Until recently, testing was performed in a gene by gene manner, resulting in additive costs that reached the thousands of dollars. Fortunately, breakthroughs in technology have led to significant progress in reducing the costs associated with screening for many diseases at the same time. Now, a single DNA sample can be assessed on a “chip” or an “array” that simultaneously can survey many mutations in many disease genes . If a mutation is detected by the array, then that individual is said to be a “carrier” of the associated genetic disease. Remember, carriers themselves do not and will not exhibit symptoms of that disease, but offspring of carrier couples are at risk to be affected.
Okay, now here is where the “are we sure we really want to go there” question comes into play. Right now, we are still testing for the common mutations in the relevant disease genes with these “targeted” arrays. But there are other rarer mutations in those same genes that have been described to be disease-associated that are not being assessed routinely. So, some carriers are being missed. If we wanted to look at each disease gene in its entirety, we could instead be using a technology called gene sequencing. With gene sequencing, each position in the gene is “read” and then cross-compared to the normal sequence. Many companies and laboratories are thinking about/developing sequencing platforms for the purpose of carrier identification, with the goal of missing fewer carriers.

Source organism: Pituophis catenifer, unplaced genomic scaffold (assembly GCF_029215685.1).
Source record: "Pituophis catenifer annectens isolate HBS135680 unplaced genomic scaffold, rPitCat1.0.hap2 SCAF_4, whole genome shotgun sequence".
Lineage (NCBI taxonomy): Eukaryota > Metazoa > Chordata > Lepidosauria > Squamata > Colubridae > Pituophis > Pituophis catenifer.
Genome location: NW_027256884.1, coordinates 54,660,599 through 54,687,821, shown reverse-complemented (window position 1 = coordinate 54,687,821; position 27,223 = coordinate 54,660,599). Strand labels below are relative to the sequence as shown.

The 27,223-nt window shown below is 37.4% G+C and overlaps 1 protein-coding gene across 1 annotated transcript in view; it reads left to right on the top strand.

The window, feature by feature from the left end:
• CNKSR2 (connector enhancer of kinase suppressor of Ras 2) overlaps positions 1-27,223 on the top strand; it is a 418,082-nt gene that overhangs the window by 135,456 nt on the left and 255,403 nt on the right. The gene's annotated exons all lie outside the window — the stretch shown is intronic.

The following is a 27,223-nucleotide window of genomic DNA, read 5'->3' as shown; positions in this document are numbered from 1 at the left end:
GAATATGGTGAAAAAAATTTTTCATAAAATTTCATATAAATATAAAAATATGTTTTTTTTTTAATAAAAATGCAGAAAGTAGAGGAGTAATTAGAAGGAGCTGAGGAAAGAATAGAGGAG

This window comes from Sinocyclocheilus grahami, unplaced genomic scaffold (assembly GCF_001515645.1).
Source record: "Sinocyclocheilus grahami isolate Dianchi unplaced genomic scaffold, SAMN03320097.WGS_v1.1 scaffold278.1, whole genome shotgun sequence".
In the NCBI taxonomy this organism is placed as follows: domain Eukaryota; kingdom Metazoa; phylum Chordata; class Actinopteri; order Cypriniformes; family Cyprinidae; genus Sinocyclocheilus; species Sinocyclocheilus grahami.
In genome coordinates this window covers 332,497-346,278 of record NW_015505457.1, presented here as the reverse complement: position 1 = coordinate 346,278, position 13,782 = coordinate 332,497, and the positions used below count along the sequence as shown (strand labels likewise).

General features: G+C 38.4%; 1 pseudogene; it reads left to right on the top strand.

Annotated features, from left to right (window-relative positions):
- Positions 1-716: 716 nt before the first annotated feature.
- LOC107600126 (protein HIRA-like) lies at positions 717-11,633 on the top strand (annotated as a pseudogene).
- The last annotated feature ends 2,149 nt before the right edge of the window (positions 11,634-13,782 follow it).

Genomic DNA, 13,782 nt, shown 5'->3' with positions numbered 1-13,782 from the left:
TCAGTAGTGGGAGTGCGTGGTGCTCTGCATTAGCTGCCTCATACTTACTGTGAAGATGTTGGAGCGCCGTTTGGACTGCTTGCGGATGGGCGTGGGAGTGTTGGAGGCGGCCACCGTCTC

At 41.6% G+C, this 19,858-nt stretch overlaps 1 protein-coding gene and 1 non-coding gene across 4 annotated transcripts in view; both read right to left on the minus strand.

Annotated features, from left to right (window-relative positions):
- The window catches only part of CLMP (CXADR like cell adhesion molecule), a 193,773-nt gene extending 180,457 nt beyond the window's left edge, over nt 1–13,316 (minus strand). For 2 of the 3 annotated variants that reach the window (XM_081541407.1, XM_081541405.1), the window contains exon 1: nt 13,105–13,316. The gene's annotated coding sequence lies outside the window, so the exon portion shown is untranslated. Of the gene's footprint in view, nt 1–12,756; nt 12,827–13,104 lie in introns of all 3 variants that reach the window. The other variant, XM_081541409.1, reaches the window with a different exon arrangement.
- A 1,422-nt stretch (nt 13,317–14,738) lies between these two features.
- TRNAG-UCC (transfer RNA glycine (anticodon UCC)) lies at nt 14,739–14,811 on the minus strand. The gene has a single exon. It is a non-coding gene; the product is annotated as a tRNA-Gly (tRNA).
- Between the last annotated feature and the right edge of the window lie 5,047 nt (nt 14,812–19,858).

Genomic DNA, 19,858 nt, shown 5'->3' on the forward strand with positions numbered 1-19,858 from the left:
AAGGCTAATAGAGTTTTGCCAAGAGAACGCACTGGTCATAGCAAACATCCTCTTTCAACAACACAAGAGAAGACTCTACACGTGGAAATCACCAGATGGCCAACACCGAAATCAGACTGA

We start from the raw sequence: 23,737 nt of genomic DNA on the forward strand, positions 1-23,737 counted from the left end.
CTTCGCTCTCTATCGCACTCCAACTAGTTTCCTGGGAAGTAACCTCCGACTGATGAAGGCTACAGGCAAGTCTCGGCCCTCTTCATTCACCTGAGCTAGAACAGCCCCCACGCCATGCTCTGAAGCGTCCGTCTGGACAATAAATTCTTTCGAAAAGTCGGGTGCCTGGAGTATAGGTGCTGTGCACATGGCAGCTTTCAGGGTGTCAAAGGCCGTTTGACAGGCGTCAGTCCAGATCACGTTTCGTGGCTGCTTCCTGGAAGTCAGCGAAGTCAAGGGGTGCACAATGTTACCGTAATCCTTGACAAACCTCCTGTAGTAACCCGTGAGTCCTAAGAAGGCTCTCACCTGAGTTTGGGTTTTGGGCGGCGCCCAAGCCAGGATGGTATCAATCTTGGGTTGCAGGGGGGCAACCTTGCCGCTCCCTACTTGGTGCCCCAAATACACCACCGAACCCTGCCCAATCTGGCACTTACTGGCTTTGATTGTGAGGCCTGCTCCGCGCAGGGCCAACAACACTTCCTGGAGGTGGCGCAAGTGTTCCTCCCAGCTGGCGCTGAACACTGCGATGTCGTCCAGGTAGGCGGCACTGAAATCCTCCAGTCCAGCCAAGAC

So what’s the downside? The downside is that we will not only pick up the common+rarer disease mutations, but we will also pick up changes that we cannot interpret properly because we have not seen them before (these changes are called “variants of unknown significance”). They could be disease-causing in offspring of carrier couples, but alternatively they could be benign. If we as professionals can’t interpret these properly, what do we tell the patients?